Tiger Woods, in 1st public comment since crash, tweets appreciation for tributes

LOS ANGELES -- In his first public comment since the crash that left him hospitalized, Tiger Woods expressed appreciation Sunday for golfers and fans who dressed in tribute to him at a tournament in Florida.

Golfers at the Workday Championship wore Woods' trademark red shirt and black pants to show appreciation for the game's legend as he continues to recover from the crash.

"It is hard to explain how touching today was when I turned on the TV and saw all the red shirts," Woods tweeted. "To every golfer and every fan, you are truly helping me get through this tough time."

Spectators were also showing their appreciation for Woods, with one woman seen wearing a red face mask with praying hands and TIGER emblazoned across the front.

Rory McIlroy was among the golfers who paid tribute to Woods.

"I think just for everyone to show their appreciation for what he means to us out here," McIlroy said about the tribute. "If there was no Tiger Woods, I just think the tour and the game of golf in general would be in a worse place. He's meant a lot to us, he still does mean a lot to us and I think that was just a little way to show that."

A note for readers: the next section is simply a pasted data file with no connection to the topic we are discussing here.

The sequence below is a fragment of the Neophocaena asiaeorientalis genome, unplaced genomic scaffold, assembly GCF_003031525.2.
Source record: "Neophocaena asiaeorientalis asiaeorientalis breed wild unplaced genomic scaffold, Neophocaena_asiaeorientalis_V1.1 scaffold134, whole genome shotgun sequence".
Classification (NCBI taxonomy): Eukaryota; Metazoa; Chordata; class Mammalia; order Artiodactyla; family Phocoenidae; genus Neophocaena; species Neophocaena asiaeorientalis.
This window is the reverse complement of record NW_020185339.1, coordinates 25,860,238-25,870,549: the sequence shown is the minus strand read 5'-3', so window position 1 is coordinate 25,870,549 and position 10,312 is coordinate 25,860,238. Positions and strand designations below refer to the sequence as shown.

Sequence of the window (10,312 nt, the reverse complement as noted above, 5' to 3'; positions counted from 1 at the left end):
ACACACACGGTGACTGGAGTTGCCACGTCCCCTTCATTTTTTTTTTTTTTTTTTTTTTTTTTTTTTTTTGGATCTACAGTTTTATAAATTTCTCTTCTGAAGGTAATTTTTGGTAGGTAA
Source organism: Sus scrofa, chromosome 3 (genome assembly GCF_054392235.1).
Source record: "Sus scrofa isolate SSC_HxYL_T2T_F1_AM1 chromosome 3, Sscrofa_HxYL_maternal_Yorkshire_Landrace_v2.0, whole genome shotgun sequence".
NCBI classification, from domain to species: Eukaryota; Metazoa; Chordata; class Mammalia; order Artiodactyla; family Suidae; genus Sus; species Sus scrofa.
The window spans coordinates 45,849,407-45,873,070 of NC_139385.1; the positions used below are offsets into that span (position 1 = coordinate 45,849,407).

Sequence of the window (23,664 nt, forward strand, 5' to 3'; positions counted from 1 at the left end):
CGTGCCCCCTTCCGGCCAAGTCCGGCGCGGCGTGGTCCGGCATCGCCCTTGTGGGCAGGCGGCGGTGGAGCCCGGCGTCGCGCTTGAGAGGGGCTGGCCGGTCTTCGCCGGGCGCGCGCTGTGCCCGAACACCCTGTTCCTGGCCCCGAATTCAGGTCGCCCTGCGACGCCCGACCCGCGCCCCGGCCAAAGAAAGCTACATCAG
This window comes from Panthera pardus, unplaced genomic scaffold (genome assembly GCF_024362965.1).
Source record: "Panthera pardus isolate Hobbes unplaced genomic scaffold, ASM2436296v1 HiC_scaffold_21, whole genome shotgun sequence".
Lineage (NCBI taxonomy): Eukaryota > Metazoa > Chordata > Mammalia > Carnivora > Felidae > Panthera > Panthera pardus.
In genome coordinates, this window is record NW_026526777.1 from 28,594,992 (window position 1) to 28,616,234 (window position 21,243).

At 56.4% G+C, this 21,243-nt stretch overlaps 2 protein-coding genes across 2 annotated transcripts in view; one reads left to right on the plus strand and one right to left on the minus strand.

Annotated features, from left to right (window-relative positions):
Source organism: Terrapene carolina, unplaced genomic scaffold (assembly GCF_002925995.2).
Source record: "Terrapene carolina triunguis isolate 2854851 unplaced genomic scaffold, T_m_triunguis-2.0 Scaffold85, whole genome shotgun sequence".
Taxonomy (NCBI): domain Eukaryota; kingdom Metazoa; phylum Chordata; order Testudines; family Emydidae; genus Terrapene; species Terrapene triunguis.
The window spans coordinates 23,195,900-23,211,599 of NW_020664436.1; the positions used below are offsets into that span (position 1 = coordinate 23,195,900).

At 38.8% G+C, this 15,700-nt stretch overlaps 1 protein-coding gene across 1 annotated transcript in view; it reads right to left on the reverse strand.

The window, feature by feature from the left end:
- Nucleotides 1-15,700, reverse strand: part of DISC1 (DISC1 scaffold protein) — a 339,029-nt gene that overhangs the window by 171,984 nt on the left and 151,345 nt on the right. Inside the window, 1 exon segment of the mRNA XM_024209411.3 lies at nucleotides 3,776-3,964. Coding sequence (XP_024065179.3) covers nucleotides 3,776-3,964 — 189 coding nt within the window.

Several other players wore the ensemble that Woods made famous, and Tony Finau took it an extra step by arriving at Concession with his cap turned backward.

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ABC7's Rob Fukuzaki reflects on Tiger Woods' career, saying the golf star had "turned into a brand new Tiger Woods" over the last 20 years.

Woods suffered serious injuries to his right leg and foot when his SUV crashed off a road and tumbled down a hill in the Los Angeles suburbs on Tuesday. After a prolonged surgery to put the shattered bones back together, he is recovering and was said to be in good spirits.

"Red and black, we know that's what Tiger does on Sundays, so just to join in and just let Tiger know we're supporting him in the best way we can," Finau said. "We're still playing and we miss him out here, but it was cool just to be a part of that."

The Associated Press contributed to this report.
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